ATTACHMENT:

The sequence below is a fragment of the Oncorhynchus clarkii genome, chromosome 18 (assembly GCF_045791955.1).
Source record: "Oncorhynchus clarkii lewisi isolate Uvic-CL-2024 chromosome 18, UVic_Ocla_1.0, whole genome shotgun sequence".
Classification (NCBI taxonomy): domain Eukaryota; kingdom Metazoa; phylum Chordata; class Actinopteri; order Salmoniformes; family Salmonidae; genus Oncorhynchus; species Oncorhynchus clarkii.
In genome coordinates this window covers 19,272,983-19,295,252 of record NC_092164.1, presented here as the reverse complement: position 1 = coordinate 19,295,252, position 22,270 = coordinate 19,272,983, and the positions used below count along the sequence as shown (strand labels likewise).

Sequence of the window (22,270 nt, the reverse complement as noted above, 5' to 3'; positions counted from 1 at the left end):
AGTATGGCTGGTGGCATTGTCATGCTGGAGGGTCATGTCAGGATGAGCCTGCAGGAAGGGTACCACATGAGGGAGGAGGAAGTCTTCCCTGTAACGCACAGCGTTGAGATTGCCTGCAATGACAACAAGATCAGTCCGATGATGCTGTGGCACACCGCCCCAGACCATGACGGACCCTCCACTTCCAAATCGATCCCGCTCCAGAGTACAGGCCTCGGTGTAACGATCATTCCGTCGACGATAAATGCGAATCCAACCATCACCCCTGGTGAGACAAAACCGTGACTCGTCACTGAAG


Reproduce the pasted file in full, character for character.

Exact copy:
The sequence below is a fragment of the Oncorhynchus clarkii genome, chromosome 18 (assembly GCF_045791955.1).
Source record: "Oncorhynchus clarkii lewisi isolate Uvic-CL-2024 chromosome 18, UVic_Ocla_1.0, whole genome shotgun sequence".
Classification (NCBI taxonomy): domain Eukaryota; kingdom Metazoa; phylum Chordata; class Actinopteri; order Salmoniformes; family Salmonidae; genus Oncorhynchus; species Oncorhynchus clarkii.
In genome coordinates this window covers 19,272,983-19,295,252 of record NC_092164.1, presented here as the reverse complement: position 1 = coordinate 19,295,252, position 22,270 = coordinate 19,272,983, and the positions used below count along the sequence as shown (strand labels likewise).

Sequence of the window (22,270 nt, the reverse complement as noted above, 5' to 3'; positions counted from 1 at the left end):
AGTATGGCTGGTGGCATTGTCATGCTGGAGGGTCATGTCAGGATGAGCCTGCAGGAAGGGTACCACATGAGGGAGGAGGAAGTCTTCCCTGTAACGCACAGCGTTGAGATTGCCTGCAATGACAACAAGATCAGTCCGATGATGCTGTGGCACACCGCCCCAGACCATGACGGACCCTCCACTTCCAAATCGATCCCGCTCCAGAGTACAGGCCTCGGTGTAACGATCATTCCGTCGACGATAAATGCGAATCCAACCATCACCCCTGGTGAGACAAAACCGTGACTCGTCACTGAAG